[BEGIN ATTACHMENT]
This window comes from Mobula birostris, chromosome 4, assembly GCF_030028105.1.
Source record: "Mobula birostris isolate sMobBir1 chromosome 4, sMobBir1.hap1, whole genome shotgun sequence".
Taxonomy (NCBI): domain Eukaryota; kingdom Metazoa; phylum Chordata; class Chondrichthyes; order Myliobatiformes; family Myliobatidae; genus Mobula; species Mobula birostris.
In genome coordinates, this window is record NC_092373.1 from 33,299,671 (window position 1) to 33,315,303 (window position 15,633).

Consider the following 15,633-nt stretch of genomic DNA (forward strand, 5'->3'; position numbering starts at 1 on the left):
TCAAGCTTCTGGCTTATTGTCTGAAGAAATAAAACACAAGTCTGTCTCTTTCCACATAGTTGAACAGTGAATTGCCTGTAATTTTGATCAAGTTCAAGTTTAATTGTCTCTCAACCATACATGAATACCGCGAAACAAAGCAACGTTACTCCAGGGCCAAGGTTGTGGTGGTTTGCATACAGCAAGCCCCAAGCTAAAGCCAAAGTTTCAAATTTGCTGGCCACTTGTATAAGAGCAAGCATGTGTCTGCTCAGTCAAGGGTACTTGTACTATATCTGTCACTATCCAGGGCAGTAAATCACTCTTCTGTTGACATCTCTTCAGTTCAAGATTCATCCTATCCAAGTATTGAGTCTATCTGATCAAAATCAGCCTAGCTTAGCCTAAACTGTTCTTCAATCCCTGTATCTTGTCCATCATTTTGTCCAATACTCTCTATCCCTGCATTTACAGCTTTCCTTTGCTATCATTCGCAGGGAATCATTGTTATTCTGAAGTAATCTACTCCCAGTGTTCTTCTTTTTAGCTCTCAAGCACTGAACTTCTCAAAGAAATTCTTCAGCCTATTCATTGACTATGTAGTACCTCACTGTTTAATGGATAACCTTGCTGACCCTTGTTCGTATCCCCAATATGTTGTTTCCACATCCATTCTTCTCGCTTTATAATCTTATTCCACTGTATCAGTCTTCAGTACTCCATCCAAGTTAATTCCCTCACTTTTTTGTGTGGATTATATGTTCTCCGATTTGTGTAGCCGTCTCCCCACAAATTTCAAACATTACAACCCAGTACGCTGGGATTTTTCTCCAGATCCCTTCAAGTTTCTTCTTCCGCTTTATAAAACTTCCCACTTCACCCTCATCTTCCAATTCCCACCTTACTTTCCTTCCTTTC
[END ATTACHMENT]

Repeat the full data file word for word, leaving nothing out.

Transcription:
This window comes from Mobula birostris, chromosome 4, assembly GCF_030028105.1.
Source record: "Mobula birostris isolate sMobBir1 chromosome 4, sMobBir1.hap1, whole genome shotgun sequence".
Taxonomy (NCBI): domain Eukaryota; kingdom Metazoa; phylum Chordata; class Chondrichthyes; order Myliobatiformes; family Myliobatidae; genus Mobula; species Mobula birostris.
In genome coordinates, this window is record NC_092373.1 from 33,299,671 (window position 1) to 33,315,303 (window position 15,633).

Consider the following 15,633-nt stretch of genomic DNA (forward strand, 5'->3'; position numbering starts at 1 on the left):
TCAAGCTTCTGGCTTATTGTCTGAAGAAATAAAACACAAGTCTGTCTCTTTCCACATAGTTGAACAGTGAATTGCCTGTAATTTTGATCAAGTTCAAGTTTAATTGTCTCTCAACCATACATGAATACCGCGAAACAAAGCAACGTTACTCCAGGGCCAAGGTTGTGGTGGTTTGCATACAGCAAGCCCCAAGCTAAAGCCAAAGTTTCAAATTTGCTGGCCACTTGTATAAGAGCAAGCATGTGTCTGCTCAGTCAAGGGTACTTGTACTATATCTGTCACTATCCAGGGCAGTAAATCACTCTTCTGTTGACATCTCTTCAGTTCAAGATTCATCCTATCCAAGTATTGAGTCTATCTGATCAAAATCAGCCTAGCTTAGCCTAAACTGTTCTTCAATCCCTGTATCTTGTCCATCATTTTGTCCAATACTCTCTATCCCTGCATTTACAGCTTTCCTTTGCTATCATTCGCAGGGAATCATTGTTATTCTGAAGTAATCTACTCCCAGTGTTCTTCTTTTTAGCTCTCAAGCACTGAACTTCTCAAAGAAATTCTTCAGCCTATTCATTGACTATGTAGTACCTCACTGTTTAATGGATAACCTTGCTGACCCTTGTTCGTATCCCCAATATGTTGTTTCCACATCCATTCTTCTCGCTTTATAATCTTATTCCACTGTATCAGTCTTCAGTACTCCATCCAAGTTAATTCCCTCACTTTTTTGTGTGGATTATATGTTCTCCGATTTGTGTAGCCGTCTCCCCACAAATTTCAAACATTACAACCCAGTACGCTGGGATTTTTCTCCAGATCCCTTCAAGTTTCTTCTTCCGCTTTATAAAACTTCCCACTTCACCCTCATCTTCCAATTCCCACCTTACTTTCCTTCCTTTC